Old Ottawa South Community Association

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Sunnyside and Seneca Four Corners

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Title: The Corner of Sunnyside Avenue and Seneca Street

Address: 431, 435, 437 Sunnyside Avenue and 41, 43, and 44 Seneca Street, Ottawa, Ontario.


The corner of Sunnyside Avenue and Seneca Street currently comprises four buildings which combine commercial and domestic spaces. In the early period of Old Ottawa South’s development (pre-1950) this corner had particular importance as one on which Ottawa’s streetcars turned. It has continuously included commercial spaces since 1907.



435 Sunnyside

431 Sunnyside

43 Seneca

44 Seneca

41 Seneca

437 Sunnyside


Lot Subdivided by Nicholas Garland

Lot Subdivided by Nicholas Garland

Lot Subdivided by Nicholas Garland

Lot Subdivided by Nicholas Garland

Lot Subdivided by Nicholas Garland

Lot Subdivided by Nicholas Garland


Lot sold to Ellenor Chambers

Lot sold to Ellenor Chambers










Lot Sold to Willis Loucks








Frederick Diamond Grocery





Andrew Clothier Grocery









Leon Daly Grocery


Demetrie Tofonik shoemaker







George Trudel Butcher







JW Lapworth Butcher







Albert Smith Butcher







George Elias fruits

Victor A Pollock Barber




Bartlett and Faith Butchers


Edith M. Smith confectionary


Alex Daprato Grocery






William T. Faith Butcher




Dunn’s Meat Market


Dominion Stores Ltd





Smith’s Reliable Meat Market


The Cosy Corner Fruit Store

Sunnyside Meat Market






H Parker Confectionary





Alex Daprato Fruit


Edward C. Callahan Confectionary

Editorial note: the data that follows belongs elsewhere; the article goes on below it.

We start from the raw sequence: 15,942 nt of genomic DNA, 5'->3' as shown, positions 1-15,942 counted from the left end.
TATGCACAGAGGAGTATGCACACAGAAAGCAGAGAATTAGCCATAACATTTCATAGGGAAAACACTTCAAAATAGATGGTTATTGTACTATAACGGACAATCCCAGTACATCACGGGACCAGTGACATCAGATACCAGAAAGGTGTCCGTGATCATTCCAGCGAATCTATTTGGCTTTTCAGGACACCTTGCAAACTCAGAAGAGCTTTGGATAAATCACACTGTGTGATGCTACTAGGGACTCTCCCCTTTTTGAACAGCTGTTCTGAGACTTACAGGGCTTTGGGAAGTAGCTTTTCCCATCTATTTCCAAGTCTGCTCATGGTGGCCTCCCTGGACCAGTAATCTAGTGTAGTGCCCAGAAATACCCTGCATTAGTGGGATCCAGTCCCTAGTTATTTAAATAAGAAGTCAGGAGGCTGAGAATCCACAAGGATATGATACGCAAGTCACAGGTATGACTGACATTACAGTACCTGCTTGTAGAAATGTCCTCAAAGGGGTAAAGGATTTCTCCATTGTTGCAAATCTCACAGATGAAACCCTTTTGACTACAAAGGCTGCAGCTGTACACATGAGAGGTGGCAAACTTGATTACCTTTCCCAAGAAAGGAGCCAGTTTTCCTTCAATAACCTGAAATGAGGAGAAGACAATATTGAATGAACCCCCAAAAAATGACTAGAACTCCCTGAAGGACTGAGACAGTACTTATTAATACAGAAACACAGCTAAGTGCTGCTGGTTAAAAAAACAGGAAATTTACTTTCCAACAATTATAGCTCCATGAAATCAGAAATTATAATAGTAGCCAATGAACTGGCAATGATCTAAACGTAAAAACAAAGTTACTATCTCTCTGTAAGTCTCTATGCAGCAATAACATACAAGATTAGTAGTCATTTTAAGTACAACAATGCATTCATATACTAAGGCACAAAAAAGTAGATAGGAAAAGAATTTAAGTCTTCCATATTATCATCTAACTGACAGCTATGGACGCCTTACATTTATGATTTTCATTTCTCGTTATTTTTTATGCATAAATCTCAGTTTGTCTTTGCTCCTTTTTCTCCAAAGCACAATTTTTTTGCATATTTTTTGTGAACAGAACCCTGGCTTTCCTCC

Alex Daprato Fruit and John Wilweeksy, Shoemaker.



Smith's Meat Market




Service Shop Grocery and the Sunnyside Meat Market


Harry Parker Confectionary

Service Shop and Grocery







Service Shop Grocery

John R. Giles Druggist






Service Shop Stores







Service Shop Meat and Grocery Stores



Angus McDonnell Barber

Sunnyside Meat Market and Sunnyside Shoe Repairs




Davidson the Druggist





Service Shop Fruit Store

Service Shop Meat and Grocery Store

Aikin's Drug Store



Rayner's Meat Market


Conley Frank E.




Leonard S. Scott Barber



Frank E. Conley Magazines and Novelties









McLean's Pharmacy



Elias Meat and Food Market





Mrs. E.H. Wright Fruit and Confectionary







Seneca Shoe Repair


Len's Meat and Grocery



Parkway IGA Food Market


Thomas McDonald Upholsterer


Unity Endless Belt Works


Seneca Cone Snack Bar Confectionary


McDonald Upholstery







Sunnyside Up Arts and Crafts

Sunnyside Cleaners Drycleaners

Mike's Barber Shop

McDonald Upholstery


Seneca CNE Snack Bar

Parkway M&M Food Market

Sunnyside Book Shop

No return




None Listed

Ottawa South Groceteria Food Market

Fida's Pizza

None Listed




Ottawa South Groceteria

Ottawa South Groceteria and Food Market




Calabria Pizza


Ottawa South Groceteria

Ottawa South Groceteria Additional Space

Mr. Handyman Home and Building Maintenance

Fida’s Pizza






Haven Books

Fida’s Pizza




Lots 1 block J, 23 block E, 45 block F, and lot 1 block I, plan 115 were laid out as part of Nicholas Garland’s Wyoming Park subdivision. According to Bruce Elliott, Garland and his cousin Alexander Mutchmor, who had previously subdivided the area surrounding Lansdowne Park, created the subdivision by dividing up his own farm in 1891 in hopes of profiting from the expansion of the street car line along Bank Street which was announced that year.2

There are currently four properties on the corner which combine domestic and commercial spaces: A pizza restaurant called Fida’s pizza, a small convenience store called the Ottawa South Groceteria, Haven books, a book store directed toward students at Carleton University, and a recently closed Italian restaurant.